Many celebrities inflate their importance, particularly celebrities who get involved in politics. They take a stand on some issue, start talking about it, and act as though they have moral authority due to their fame. After all, when they show up for an event, people are eager to take photos and line up to be one of the lucky ones to shake hands or ask them a question.
In politics, celebrities are famous for making themselves heard during presidential elections, especially on behalf of Democrats. They hold swanky fundraisers at their Hamptons or L.A. mansions with ticket prices that start at $15,000 (because they’re looking out for the impoverished or something) and allow them to feel like political power players for a night.
It’s rare that celebrities involve themselves in congressional races, particularly special elections, but that’s what happened recently in Georgia’s sixth congressional district, where Republican Karen Handel beat Democrat Jon Ossoff by four points after weeks of media chatter that the election would serve as a referendum on the Trump presidency.
It’s difficult to see how Ossoff lost when he had every advantage. Ossoff had more money than Handel. He raised nearly $23 million from outside the district and spent $30 million overall. Handel had the shadow of an unpopular president hanging over her and Ossoff had the backing of the Hollywood community. What could go wrong? In almost any other year, a special congressional election flies under the radar without much fanfare. But this is no ordinary year, and Democrats convinced themselves that Tom Price’s old seat could flip to Democrats despite not having won the district since 1978.
That’s where Hollywood’s heavy hitters came in. Drafted to make a case for Ossoff, Hollywood was stumping for him as far back as April. Actor Samuel L. Jackson recorded a radio ad for the DCCC in favor of Ossoff:
Actors Christopher Gorman and Alyssa Milano tweeted the following in March, when early voting started:
— Christopher Gorham (@ChrisGorham) March 27, 2017
When Ossoff failed to capture more than fifty percent of the initial vote, the race moved to a June 20th runoff. Celebrities backed Ossoff again, with many of them taking to Twitter to tout his candidacy, including Sarah Silverman:
— Sarah Silverman (@SarahKSilverman) June 20, 2017
— Debra Messing (@DebraMessing) June 20, 2017
— Debra Messing (@DebraMessing) June 19, 2017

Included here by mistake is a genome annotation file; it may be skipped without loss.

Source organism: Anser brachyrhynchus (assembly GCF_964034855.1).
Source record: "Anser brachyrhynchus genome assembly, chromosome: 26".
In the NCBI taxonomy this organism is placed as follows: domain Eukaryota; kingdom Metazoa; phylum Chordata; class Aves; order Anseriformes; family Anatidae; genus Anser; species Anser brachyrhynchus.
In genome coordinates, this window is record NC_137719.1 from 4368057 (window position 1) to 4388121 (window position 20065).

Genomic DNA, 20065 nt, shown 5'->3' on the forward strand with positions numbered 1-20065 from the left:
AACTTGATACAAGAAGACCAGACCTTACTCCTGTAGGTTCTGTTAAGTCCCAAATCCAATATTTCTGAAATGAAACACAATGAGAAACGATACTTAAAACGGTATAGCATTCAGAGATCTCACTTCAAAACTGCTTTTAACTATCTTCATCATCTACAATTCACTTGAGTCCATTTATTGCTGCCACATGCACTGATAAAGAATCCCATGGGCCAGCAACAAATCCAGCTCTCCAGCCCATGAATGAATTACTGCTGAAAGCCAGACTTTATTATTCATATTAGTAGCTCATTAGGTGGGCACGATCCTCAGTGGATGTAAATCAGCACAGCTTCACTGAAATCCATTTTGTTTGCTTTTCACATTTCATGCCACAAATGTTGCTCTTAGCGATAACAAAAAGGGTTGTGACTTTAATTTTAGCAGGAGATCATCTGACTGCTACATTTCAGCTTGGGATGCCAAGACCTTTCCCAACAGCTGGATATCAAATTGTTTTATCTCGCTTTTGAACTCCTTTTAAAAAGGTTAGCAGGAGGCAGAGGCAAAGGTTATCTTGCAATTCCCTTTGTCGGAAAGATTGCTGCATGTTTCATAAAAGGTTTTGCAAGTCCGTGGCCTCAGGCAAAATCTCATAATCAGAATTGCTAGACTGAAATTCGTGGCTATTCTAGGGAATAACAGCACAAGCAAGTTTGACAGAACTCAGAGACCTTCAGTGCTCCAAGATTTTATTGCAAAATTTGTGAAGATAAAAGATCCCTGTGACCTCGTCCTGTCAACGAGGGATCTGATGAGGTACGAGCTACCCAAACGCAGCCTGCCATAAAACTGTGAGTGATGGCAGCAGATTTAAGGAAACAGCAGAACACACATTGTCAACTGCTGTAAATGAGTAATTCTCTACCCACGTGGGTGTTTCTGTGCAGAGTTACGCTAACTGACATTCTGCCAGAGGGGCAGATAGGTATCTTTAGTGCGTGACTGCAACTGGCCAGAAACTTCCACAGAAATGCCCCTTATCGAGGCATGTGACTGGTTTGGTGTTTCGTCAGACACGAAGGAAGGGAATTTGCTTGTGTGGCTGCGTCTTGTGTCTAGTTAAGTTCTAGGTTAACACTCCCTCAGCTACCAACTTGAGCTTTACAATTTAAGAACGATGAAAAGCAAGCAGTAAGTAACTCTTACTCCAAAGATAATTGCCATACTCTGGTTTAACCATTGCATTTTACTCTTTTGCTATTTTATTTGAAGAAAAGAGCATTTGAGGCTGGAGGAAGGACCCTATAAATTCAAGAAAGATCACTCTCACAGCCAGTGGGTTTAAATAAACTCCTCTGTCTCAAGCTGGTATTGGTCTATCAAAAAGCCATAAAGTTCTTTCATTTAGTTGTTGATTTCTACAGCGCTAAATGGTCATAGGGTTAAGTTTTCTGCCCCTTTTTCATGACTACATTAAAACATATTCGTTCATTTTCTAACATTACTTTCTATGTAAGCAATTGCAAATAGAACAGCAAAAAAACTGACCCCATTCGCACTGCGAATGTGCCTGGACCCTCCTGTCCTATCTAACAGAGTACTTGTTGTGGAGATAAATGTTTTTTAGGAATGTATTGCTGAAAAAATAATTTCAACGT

Samuel L. Jackson was back as well:
Ga Voters, get out there & VOTE OSSOFF!! The Future is now, make a Change!! You're our First Step on the Road to Recovery!!!
— Samuel L. Jackson (@SamuelLJackson) June 20, 2017
And Mark Ruffalo joined in to help:
— Mark Ruffalo (@MarkRuffalo) June 20, 2017
In the end, all the celebrity endorsements meant nothing. To gain an understanding of how little their influence meant to the race, Jon Ossoff received fewer votes (124,893) than a man named Rodney Stooksbury did (124,917) against former Rep. Tom Price in November 2016. Why is this remarkable? For a short period of time, nobody even knew if a man name Rodney Stooksbury existed. He ran no campaign. There are no pictures of him publicly available. His campaign showed expenditures of $427.
The flummoxed Hollywood elite cannot understand how this happened. With all of their support and all of the money they helped to raise, how in the world did Jon Ossoff lose, especially in a well-educated and wealthy district?
The answer rests, in large part, on culture. Jon Ossoff, despite all of the commercials attempting to brand him a centrist candidate who wanted to cut wasteful spending, eliminate fraud, and assist businesses, is, at his ideological core, still more representative of the national Democratic party and minority leader Nancy Pelosi than the voters of the sixth congressional district.
People in that district may not like Trump all that much—in fact, Trump only won the district by one point over Hillary Clinton in November. But voters there understand very well who they wanted to represent them in Congress, and when they looked at Jon Ossoff, they decided he wasn’t the right person for the job. Hollywood stars may wield power and influence on the red carpet, but thankfully, they don’t have much impact on the sidewalks of the Atlanta suburbs.